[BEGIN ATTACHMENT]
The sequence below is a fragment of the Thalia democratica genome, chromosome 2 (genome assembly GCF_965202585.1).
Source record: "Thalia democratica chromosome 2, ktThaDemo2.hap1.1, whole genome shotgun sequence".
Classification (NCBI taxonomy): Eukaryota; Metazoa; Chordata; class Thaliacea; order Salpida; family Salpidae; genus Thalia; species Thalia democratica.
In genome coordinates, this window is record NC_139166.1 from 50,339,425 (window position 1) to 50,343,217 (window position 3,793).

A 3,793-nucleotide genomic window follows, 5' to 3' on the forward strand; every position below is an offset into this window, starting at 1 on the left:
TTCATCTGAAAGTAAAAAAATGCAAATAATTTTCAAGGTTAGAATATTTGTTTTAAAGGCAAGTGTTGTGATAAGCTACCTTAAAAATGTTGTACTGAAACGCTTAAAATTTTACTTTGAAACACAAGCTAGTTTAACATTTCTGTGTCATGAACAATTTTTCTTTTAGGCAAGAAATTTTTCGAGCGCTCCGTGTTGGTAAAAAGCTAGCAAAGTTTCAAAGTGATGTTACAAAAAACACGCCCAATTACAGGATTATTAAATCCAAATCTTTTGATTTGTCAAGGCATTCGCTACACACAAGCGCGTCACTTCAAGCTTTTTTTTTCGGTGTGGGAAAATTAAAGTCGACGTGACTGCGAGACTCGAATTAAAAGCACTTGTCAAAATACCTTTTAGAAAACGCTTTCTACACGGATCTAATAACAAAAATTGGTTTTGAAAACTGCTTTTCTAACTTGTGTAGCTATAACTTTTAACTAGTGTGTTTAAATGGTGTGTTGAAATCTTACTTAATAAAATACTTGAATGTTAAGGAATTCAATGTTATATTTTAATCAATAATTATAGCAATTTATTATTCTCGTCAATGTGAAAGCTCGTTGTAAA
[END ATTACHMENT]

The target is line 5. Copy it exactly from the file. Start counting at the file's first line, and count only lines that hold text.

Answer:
A 3,793-nucleotide genomic window follows, 5' to 3' on the forward strand; every position below is an offset into this window, starting at 1 on the left: